The Shadow Work and Pensions Secretary manoeuvres to avoid the tax trap that Hunt and Sunak have left for Labour in the Autumn Statement.
Ashworth adds that he was the MP who shouted at the Chancellor, from the Labour benches: “Is that it?”
He avoids an answer to the question of what percentage rise Labour believes that nurses and others should get.
Johnson will be well aware of this – and will be more concerned about heading Labour’s leader off than by the restive Tory press.
“We need to understand, what is the Government’s plan between now and when a vaccine is available”, says Ashworth.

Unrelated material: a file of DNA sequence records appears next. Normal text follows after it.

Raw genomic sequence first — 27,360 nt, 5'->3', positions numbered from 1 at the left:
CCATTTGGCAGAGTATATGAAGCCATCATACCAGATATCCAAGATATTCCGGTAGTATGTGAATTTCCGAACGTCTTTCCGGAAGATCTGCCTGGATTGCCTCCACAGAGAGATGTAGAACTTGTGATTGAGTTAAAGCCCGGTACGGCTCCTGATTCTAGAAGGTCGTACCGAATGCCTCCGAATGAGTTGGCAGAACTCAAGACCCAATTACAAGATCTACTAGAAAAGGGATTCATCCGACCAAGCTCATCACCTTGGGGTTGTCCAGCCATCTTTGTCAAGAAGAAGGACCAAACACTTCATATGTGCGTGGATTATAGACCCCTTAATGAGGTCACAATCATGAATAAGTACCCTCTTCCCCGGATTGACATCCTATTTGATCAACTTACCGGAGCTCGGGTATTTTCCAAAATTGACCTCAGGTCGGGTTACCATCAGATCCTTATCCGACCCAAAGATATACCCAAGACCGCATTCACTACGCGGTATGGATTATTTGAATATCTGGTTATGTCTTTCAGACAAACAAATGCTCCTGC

For his Shadow Cabinet, I would choose media friendly spokespeople, and back them up with deputies more on the policy wonkish side of things.
“We’re calling for the Government to be crystal clear…you must have clarity in a pandemic.”
“Labour has a problem – and it’s partly because the structure of our vote has been changing over ten years.”
He says Labour wants a “balanced, fair approach” and will not set an “arbitrary target” like the Conservatives.
“But it is worth emphasising that the Tories got absolutely monstered,” the Shadow Local Government Secretary adds.
He says that the party would be willing to explore approving the free movement of workers.
The Shadow Health Secretary adds that Labour will “match” the Conservative’s NHS spending increase but is “prepared to go further”.
The Prime Minister’s idea of professionalism is to be resolutely unsensational.
I have known Jon for more than a decade, and I spent the past three years imploring him to be honest with people about the Labour leader.